Paul Ryan: America’s Greatest Debt Forecaster
- Posted by TheArmoTrader
- on October 11th, 2012
Republican Vice-presidential candidate Paul Ryan is set to debate Vice-President Joe Biden on Thursday night. While I am not sure if he will exactly talk about, I am sure he will mention the national debt. In his “Path to Prosperity” budget, Ryan has an amazing chart that shows what our debt would be if we continued in our current path compared to what the debt would be if we adopted his plan. Here’s the famous chart. It shows debt skyrocketing to nearly 900% of GDP in 2080!
Wow, Paul Ryan was able to project debt all the way to 2080, which is nearly 70 years away! He must be an amazing debt projectionist/forecaster.
OK, enough of the sarcasm. I’m sorry to break this Paul Ryan, but this chart is ridiculous in many ways.
First off, it ignores what national debt is. If the US Federal Government owes debt, someone must OWN it. Guess which 2 sectors own the national debt? The foreign and private sector.
The foreign sector owns US debt mainly because of trade balances. When a country like China holds nearly half of the foreign holdings, there is a reason behind it. They run a trade surplus with the US, and because of that, they have all these US dollars lying around. They can either go out and use it to buy resources, or they can put it in the safest asset out there, US bonds. This post clearly explains this process.
This leaves the private sector. Basic accounting identity tells us that the national debt is (net) private savings. And as I’ve blogged about in the past, to reduce the national debt is to reduce net private savings. Insufficient net private savings usually lead to a recession (see how a drop is usually followed by a recession?).
Anyway, the point here isn’t to debunk Paul Ryan’s chart and why it makes no economic sense. My point is to show how absurd it is to project debt 70 years into the future.
First off, to project future liabilities is to put it frankly, dumb. I have the future liabilities of paying for food, school, healthcare, car insurance, mortgage costs, etc. I do not have all the money right now, nor can I project how much money I will definitely have for these future liabilities. Does this mean I am on an unsustainable path? Heck no. (And besides, the US’s budget is not like a household’s!)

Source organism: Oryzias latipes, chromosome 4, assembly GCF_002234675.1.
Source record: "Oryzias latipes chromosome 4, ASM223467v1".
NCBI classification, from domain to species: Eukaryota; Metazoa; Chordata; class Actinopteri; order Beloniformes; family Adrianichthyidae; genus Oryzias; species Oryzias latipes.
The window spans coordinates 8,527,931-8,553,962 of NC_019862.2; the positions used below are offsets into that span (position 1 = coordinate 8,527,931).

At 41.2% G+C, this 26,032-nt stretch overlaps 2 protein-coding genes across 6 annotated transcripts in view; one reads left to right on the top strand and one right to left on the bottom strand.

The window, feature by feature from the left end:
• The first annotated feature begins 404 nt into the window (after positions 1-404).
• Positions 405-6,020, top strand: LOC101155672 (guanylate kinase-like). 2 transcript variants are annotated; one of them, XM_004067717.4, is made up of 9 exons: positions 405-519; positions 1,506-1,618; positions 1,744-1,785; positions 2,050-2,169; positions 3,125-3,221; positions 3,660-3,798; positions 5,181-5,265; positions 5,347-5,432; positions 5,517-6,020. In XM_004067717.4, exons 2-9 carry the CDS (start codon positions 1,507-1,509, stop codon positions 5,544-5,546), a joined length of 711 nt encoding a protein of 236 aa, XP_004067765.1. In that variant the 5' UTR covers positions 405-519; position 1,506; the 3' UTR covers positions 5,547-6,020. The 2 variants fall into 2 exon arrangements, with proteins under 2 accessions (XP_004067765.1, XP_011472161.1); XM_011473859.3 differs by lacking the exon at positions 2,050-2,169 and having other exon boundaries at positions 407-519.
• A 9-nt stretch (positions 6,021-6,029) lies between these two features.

Secondly, it is insanely HARD to project debt in the near future, let alone 70 years into it! Think its easy? Here’s a Debt/GDP chart since ~1940 (about 70 years back). Try drawing the path for the last 70 years. Given that you might even slightly know the estimated path of the chart, it’ll still be hard to draw it to close proximation – and you’re even using historical facts to help you! Now imagine not even knowing that, it is nearly impossible.
The information in this blog post represents my own opinions and does not contain a recommendation for any particular security or investment. I or my affiliates may hold positions or other interests in securities mentioned in the Blog, please see my Disclaimer page for my full disclaimer.blog comments powered by Disqus
Jerry Khachoyan is currently an undergraduate student at UCLA pursuing a degree in Political Science. He started trading in September of 2008. He concentrates on using technical analysis and reading the tape to enter the best risk/reward trades. The stock market to him is one of the greatest inventions by man.
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